Profile picture for DOTYB

Should a Seles agent influence the seller not to sell a home under contract for appraised value...

If she knows there is a cash buyer? So I was under contract but the appraisal did not come up to the asking price. I believe another buyer had contacted the agent shortly after we had signed because there was a big rush to get appraisals and inspections done. They may have told her they would pay full asking price. For some strange reason the seller would not sell for less than 20k over value. We had the money but with acconomy ups and dows why buy it over value. And why buy it 80k over 99.9% of similar homes built by same builder. We believe she influenced the seller not to sell and play hard ball on the price to drive us out. Is this ethical? I would love to know because I would suggest all home owners to keep house active even if it is under contract so they all may get a better offer. That is what they did... Put it back to active and had an open house while we were under contract. I believe this is how she plans to hide her bad behavior. I have a bad taste in my mouth. I'm sure not all agents can be considered a bad penny, but this one surely looks tarnished. Love to put her out of business. If this kind of behavior is the norm we are all doomed.
  • July 07 2014 - Fort Mill
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Answers (4)

Profile picture for Jarrid Echard

The seller does not have to reduce the asking price regardless of what the appraisal is.  If the seller is unwilling to drop the price and the buyer is unwilling to go up to the sellers asking price the deal wont work.  Either party can believe what that want but the decision is made by the seller (to lower the price or not) not by the agent. 

You situation as you stated above,  was not under contract, it was contingent!! That's a big difference a home under contract has no contingencies such as appraisals, inspections, or mortgage, and therefore no issues to stop the home from selling.  A home in Contingent status means conditions need to be met before closing... as such it is still marketed and back up offers can be taken incase the contingencies are not met and the original deal falls through.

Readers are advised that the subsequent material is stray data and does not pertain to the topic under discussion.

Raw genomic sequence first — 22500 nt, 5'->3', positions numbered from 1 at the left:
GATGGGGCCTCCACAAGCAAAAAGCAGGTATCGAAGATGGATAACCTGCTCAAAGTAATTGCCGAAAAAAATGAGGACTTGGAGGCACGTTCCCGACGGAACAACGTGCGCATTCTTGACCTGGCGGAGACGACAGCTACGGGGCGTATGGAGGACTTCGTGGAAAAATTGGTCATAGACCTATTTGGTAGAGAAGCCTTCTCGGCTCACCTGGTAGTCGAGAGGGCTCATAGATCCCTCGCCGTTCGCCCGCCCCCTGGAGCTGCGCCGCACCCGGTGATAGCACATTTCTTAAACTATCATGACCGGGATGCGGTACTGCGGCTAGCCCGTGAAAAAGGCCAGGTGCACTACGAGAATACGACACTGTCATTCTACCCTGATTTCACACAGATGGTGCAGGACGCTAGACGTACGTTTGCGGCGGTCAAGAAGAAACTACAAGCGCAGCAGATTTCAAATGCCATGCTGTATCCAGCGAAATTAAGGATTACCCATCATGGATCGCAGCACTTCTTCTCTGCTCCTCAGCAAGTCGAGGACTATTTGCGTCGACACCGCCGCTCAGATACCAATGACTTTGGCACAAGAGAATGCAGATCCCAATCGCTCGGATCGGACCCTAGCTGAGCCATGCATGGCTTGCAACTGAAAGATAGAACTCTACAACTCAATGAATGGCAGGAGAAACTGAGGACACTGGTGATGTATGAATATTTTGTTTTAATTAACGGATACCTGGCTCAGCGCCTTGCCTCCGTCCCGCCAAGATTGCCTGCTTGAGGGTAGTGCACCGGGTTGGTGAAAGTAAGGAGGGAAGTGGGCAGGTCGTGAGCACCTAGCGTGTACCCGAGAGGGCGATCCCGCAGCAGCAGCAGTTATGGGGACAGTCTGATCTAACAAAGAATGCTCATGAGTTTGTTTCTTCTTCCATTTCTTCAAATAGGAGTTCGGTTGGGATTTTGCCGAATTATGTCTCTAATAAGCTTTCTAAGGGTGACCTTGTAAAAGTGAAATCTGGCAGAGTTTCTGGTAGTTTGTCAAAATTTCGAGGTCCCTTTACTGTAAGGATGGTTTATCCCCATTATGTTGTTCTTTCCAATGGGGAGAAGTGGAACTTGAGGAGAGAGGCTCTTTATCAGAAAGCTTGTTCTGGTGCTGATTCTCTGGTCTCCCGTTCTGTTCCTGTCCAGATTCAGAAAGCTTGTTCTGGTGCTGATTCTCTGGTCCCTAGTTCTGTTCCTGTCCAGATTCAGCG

• July 07 2014
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All Realtors have a fiduciary responsibility to their clients to ensure that they are getting the best deal possible.  Additionally, all offers are required to be presented to a seller, even if the home is already under contract.  The thing is, if the home already had an accepted sales contract on it, that is a legally binding instrument unless some part of the contract was not met (ex. loan contingency, appraisal, etc).  So even if an all cash offer came in that the owners were more interested in, they would have to find a legitimate reason for withdrawing from the current contract.  

With that said, if the current contract fell through, and there was a willing and able cash buyer waiting, why would the agent hold an Open House immediately afterwords?  

To ultimately answer your question, the sellers agent works for the seller.  It is that agents responsibility to ensure the sellers are getting the best deal.  If the sellers decide they want that offer more, they are the only ones that can make that decision.

If you feel that you have truly been purposely wronged, try contacting the selling agents broker and filing a complaint.  
  • July 07 2014
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Did you have your own agent? Have you asked for their opinion on this?

The seller's agent is looking after the seller's best interest, not yours. And as Wetdawgs says, the seller is not required to drop the price just because an appraisal is low. In today's market, a lot of buyers are very willing to pay over appraised value.
  • July 07 2014
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Profile picture for wetdawgs
There is nothing wrong with a seller (note I said  seller, not agent) accepting back up offers.  It is very common  to continue to advertise the house while the home is under contract.   This is very common, and the agent is doing their best for their client, the seller.

No seller is required to drop their price in response to an appraisal.  Their agent will discuss the ramifications with them, and then they can make a decision.





  • July 07 2014
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